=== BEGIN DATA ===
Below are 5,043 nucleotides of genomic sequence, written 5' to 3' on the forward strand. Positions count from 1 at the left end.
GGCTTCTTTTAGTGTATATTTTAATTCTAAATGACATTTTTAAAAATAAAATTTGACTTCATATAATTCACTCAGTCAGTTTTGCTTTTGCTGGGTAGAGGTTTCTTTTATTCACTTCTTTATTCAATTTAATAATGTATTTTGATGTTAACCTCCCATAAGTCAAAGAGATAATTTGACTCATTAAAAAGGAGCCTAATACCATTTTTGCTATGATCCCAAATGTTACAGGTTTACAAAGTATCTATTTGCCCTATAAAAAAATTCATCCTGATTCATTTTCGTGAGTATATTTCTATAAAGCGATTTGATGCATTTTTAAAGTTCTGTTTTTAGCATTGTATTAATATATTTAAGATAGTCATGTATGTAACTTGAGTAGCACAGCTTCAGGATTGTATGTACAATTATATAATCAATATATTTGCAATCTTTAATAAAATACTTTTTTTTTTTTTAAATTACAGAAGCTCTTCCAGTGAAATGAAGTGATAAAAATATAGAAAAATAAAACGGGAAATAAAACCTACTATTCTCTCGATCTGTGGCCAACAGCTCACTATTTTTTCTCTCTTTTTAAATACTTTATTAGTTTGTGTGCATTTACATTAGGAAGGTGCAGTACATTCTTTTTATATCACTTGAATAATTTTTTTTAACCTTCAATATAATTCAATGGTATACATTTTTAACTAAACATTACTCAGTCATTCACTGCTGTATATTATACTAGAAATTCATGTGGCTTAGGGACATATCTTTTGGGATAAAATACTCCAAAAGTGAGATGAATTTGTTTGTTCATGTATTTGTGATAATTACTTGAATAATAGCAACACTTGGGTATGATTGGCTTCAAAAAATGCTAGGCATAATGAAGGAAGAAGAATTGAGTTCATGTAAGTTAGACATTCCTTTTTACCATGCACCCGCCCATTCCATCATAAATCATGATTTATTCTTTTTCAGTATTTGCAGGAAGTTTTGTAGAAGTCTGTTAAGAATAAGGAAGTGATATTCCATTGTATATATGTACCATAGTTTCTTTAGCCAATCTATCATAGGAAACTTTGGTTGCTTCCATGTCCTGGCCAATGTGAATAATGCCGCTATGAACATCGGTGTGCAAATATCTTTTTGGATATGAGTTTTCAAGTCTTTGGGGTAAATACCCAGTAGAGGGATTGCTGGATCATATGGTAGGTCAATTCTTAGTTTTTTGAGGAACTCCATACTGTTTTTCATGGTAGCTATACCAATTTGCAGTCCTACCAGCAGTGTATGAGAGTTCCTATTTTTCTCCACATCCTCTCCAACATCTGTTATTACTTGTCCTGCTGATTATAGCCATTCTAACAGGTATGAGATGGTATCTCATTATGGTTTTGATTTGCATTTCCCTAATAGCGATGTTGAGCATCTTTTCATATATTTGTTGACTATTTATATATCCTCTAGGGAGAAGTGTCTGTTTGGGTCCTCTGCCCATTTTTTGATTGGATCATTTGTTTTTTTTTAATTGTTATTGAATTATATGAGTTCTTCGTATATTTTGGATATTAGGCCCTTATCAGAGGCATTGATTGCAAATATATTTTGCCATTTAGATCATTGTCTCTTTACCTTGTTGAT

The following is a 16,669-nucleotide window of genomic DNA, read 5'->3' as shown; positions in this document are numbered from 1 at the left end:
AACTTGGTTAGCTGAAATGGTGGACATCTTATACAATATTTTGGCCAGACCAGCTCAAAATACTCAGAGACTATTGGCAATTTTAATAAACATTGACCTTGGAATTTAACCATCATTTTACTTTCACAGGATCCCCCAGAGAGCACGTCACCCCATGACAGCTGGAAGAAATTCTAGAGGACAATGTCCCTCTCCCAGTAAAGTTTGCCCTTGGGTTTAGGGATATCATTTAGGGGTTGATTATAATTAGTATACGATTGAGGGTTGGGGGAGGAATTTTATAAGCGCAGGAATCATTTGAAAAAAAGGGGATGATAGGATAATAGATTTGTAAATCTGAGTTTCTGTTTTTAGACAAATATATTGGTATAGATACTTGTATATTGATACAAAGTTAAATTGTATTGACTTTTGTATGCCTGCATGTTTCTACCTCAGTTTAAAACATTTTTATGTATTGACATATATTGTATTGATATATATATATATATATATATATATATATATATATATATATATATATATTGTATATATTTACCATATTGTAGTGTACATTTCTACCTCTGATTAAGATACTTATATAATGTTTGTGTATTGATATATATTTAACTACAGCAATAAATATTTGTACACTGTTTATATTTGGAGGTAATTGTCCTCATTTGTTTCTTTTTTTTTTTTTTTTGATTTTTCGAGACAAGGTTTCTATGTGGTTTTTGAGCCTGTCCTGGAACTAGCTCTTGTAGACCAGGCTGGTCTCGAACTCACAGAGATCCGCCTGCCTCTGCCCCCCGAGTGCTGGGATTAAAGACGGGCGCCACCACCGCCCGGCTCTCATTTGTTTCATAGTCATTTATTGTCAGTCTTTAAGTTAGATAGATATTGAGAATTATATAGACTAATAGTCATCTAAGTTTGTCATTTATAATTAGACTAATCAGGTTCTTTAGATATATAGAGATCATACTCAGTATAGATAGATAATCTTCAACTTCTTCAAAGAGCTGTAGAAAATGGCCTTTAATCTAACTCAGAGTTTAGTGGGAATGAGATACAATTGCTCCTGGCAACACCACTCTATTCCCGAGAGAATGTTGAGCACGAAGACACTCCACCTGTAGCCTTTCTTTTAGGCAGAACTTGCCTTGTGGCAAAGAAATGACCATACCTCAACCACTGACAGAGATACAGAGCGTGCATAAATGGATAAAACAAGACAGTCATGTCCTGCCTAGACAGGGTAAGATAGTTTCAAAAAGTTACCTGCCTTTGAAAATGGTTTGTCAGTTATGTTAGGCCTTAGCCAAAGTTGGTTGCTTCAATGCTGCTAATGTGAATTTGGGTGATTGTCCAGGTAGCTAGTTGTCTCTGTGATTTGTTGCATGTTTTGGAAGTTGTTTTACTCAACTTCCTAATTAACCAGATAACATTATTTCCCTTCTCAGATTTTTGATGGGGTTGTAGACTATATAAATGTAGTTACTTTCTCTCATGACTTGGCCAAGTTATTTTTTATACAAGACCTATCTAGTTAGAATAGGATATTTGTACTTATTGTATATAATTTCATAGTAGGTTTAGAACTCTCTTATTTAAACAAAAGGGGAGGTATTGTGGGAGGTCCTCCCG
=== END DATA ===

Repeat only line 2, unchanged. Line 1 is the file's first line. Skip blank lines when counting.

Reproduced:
GGCTTCTTTTAGTGTATATTTTAATTCTAAATGACATTTTTAAAAATAAAATTTGACTTCATATAATTCACTCAGTCAGTTTTGCTTTTGCTGGGTAGAGGTTTCTTTTATTCACTTCTTTATTCAATTTAATAATGTATTTTGATGTTAACCTCCCATAAGTCAAAGAGATAATTTGACTCATTAAAAAGGAGCCTAATACCATTTTTGCTATGATCCCAAATGTTACAGGTTTACAAAGTATCTATTTGCCCTATAAAAAAATTCATCCTGATTCATTTTCGTGAGTATATTTCTATAAAGCGATTTGATGCATTTTTAAAGTTCTGTTTTTAGCATTGTATTAATATATTTAAGATAGTCATGTATGTAACTTGAGTAGCACAGCTTCAGGATTGTATGTACAATTATATAATCAATATATTTGCAATCTTTAATAAAATACTTTTTTTTTTTTTAAATTACAGAAGCTCTTCCAGTGAAATGAAGTGATAAAAATATAGAAAAATAAAACGGGAAATAAAACCTACTATTCTCTCGATCTGTGGCCAACAGCTCACTATTTTTTCTCTCTTTTTAAATACTTTATTAGTTTGTGTGCATTTACATTAGGAAGGTGCAGTACATTCTTTTTATATCACTTGAATAATTTTTTTTAACCTTCAATATAATTCAATGGTATACATTTTTAACTAAACATTACTCAGTCATTCACTGCTGTATATTATACTAGAAATTCATGTGGCTTAGGGACATATCTTTTGGGATAAAATACTCCAAAAGTGAGATGAATTTGTTTGTTCATGTATTTGTGATAATTACTTGAATAATAGCAACACTTGGGTATGATTGGCTTCAAAAAATGCTAGGCATAATGAAGGAAGAAGAATTGAGTTCATGTAAGTTAGACATTCCTTTTTACCATGCACCCGCCCATTCCATCATAAATCATGATTTATTCTTTTTCAGTATTTGCAGGAAGTTTTGTAGAAGTCTGTTAAGAATAAGGAAGTGATATTCCATTGTATATATGTACCATAGTTTCTTTAGCCAATCTATCATAGGAAACTTTGGTTGCTTCCATGTCCTGGCCAATGTGAATAATGCCGCTATGAACATCGGTGTGCAAATATCTTTTTGGATATGAGTTTTCAAGTCTTTGGGGTAAATACCCAGTAGAGGGATTGCTGGATCATATGGTAGGTCAATTCTTAGTTTTTTGAGGAACTCCATACTGTTTTTCATGGTAGCTATACCAATTTGCAGTCCTACCAGCAGTGTATGAGAGTTCCTATTTTTCTCCACATCCTCTCCAACATCTGTTATTACTTGTCCTGCTGATTATAGCCATTCTAACAGGTATGAGATGGTATCTCATTATGGTTTTGATTTGCATTTCCCTAATAGCGATGTTGAGCATCTTTTCATATATTTGTTGACTATTTATATATCCTCTAGGGAGAAGTGTCTGTTTGGGTCCTCTGCCCATTTTTTGATTGGATCATTTGTTTTTTTTTAATTGTTATTGAATTATATGAGTTCTTCGTATATTTTGGATATTAGGCCCTTATCAGAGGCATTGATTGCAAATATATTTTGCCATTTAGATCATTGTCTCTTTACCTTGTTGAT